The Department of Health and Human Services has issued guidance confirming that the public health emergency brought on by the COVID-19 pandemic does not alter the restrictions that HIPAA’s Privacy Rule places on hospitals, nursing homes, and other health care providers with regard to the disclosures they may make to the media. The guidance breaks no new ground, but adds color to how HIPAA applies in the current crisis.

The guidance warns how protected health information (PHI) may appear in a variety of forms, including oral statements, identification bracelets, bulletin board postings, and patient monitoring devices. The presence of a patient in a particular ward is PHI. If media outlets seek access to any areas of health care facilities where patients and their PHI will be accessible, the facilities should first obtain written HIPAA authorization from each of the affected patients. It will not be sufficient for a film or audio crew to blur the image or alter the voice of a patient after the fact.  Even if prior authorization is obtained, health care providers should take reasonable precautions to prevent the disclosure of PHI that has not been authorized. 

The guidance specifically states that HIPAA does not prohibit media access altogether, but points out the need for health care providers to exercise control over the process before it begins.  A hospital should, for example, carefully consider any location where it will permit a media crew to film:  will patients and patient information be visible, can advance authorization reasonably be obtained from patients, is the space subject to unpredictable events? An emergency room, for example, will not typically provide an appropriate space for filming.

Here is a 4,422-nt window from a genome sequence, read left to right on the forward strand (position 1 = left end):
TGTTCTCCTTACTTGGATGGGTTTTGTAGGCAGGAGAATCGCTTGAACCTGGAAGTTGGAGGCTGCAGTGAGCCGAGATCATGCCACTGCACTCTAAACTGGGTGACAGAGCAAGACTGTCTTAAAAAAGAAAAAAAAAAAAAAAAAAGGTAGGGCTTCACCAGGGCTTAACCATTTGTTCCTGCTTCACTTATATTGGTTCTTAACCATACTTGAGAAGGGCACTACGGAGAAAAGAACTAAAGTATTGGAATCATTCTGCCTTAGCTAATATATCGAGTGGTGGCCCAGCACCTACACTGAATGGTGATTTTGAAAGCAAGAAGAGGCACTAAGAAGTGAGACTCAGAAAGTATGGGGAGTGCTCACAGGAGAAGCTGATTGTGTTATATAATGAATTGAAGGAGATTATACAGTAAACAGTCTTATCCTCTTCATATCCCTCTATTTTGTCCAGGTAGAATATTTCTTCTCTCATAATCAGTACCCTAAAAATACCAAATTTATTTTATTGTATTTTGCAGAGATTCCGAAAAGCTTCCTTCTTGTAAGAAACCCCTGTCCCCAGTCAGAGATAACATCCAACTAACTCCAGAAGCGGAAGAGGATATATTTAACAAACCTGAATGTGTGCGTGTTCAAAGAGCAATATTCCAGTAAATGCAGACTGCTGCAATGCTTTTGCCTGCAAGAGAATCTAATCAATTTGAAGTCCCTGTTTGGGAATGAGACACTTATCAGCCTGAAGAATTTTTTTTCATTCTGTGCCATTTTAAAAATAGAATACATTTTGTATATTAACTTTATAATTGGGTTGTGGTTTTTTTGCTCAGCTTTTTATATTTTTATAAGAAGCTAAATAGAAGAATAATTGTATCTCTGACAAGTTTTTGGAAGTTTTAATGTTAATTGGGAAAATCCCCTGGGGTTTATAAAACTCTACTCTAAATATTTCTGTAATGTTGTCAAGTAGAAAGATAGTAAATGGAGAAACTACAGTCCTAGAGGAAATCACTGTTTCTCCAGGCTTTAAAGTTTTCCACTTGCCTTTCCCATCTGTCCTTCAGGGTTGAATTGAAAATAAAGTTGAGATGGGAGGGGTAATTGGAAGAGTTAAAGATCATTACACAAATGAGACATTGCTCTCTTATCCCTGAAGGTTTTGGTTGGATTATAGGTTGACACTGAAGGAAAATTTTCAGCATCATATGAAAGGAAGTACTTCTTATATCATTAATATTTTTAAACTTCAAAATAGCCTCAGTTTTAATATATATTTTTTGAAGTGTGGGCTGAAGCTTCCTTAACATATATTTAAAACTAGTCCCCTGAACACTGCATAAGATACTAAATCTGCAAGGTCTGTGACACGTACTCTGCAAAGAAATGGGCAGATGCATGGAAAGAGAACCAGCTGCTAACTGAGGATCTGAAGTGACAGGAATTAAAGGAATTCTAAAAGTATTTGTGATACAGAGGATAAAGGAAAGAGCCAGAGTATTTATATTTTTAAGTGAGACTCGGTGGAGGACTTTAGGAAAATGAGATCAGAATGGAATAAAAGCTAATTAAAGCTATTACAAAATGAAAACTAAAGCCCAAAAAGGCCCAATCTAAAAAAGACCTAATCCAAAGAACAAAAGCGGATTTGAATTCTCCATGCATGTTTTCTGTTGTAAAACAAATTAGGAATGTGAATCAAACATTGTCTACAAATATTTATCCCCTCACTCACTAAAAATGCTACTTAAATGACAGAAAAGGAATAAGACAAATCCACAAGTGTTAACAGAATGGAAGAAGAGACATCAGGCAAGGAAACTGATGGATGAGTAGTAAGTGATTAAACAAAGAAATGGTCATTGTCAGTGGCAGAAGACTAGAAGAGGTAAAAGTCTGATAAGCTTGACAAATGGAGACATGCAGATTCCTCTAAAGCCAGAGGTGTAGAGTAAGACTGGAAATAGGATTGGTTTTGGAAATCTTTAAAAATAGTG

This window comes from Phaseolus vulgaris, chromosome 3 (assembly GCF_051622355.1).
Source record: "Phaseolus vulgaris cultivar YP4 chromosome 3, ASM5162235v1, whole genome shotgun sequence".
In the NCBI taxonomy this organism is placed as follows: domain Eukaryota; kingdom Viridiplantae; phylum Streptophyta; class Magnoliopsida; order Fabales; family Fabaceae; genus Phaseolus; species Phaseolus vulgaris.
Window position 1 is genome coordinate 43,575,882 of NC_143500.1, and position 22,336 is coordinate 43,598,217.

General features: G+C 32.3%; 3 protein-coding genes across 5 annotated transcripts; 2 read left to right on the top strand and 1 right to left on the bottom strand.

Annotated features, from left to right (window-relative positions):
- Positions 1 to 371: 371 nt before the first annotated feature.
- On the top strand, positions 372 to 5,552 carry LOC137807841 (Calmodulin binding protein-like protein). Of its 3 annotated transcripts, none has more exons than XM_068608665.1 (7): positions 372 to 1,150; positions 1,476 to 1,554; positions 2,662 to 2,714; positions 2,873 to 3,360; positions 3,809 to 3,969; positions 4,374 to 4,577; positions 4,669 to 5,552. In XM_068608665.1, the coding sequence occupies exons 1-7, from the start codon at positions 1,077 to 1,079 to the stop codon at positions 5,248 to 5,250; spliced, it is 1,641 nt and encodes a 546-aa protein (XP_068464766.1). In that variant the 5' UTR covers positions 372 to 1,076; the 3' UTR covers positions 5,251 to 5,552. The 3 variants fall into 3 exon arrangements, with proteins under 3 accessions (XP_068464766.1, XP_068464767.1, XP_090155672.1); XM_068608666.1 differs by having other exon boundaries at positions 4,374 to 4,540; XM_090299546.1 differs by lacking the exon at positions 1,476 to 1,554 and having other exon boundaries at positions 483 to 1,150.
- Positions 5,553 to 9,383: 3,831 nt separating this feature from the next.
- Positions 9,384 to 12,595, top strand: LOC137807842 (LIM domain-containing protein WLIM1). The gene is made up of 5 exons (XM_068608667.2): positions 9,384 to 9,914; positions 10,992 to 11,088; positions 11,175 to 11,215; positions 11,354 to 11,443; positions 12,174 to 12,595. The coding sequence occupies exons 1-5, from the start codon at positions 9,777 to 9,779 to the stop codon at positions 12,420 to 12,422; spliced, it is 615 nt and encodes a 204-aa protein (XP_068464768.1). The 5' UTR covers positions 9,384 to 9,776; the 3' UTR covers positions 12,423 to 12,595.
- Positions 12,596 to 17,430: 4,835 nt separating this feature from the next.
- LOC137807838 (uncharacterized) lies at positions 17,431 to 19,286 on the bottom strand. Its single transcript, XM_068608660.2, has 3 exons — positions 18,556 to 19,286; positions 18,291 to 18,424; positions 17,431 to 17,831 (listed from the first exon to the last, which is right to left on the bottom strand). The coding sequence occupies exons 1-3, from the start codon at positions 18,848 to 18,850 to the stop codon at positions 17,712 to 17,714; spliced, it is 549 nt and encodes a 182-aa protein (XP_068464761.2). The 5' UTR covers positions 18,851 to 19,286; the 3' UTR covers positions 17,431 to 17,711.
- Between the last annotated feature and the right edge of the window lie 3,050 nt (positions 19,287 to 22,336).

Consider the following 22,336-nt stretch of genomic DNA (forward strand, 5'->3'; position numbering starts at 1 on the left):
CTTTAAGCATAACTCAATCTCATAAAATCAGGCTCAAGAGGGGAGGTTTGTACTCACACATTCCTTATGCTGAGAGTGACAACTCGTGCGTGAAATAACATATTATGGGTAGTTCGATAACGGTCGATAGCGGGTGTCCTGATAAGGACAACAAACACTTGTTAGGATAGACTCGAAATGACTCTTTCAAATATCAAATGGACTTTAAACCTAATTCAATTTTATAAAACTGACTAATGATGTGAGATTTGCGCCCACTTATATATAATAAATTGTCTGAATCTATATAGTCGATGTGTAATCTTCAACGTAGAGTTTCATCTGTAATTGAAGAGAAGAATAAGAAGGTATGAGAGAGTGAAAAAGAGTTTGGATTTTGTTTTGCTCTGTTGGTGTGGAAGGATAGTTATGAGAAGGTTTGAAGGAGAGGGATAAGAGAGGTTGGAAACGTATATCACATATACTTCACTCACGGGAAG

News crews are not subject to HIPAA’s privacy rules, nor are patients or family members whom they might interview. However, media representatives should be aware of the limits that HIPAA imposes on providers that need to comply with HIPAA and coordinate with health care administrators whenever seeking access to patients and patient areas.

Ballard Spahr LLP’s attorneys in its HIPAA Compliance Team and its Media Practice Group can assist health care providers and media organizations in navigating their way through HIPAA’s requirements in both telling and covering stories that emerge from the COVID-19 outbreak.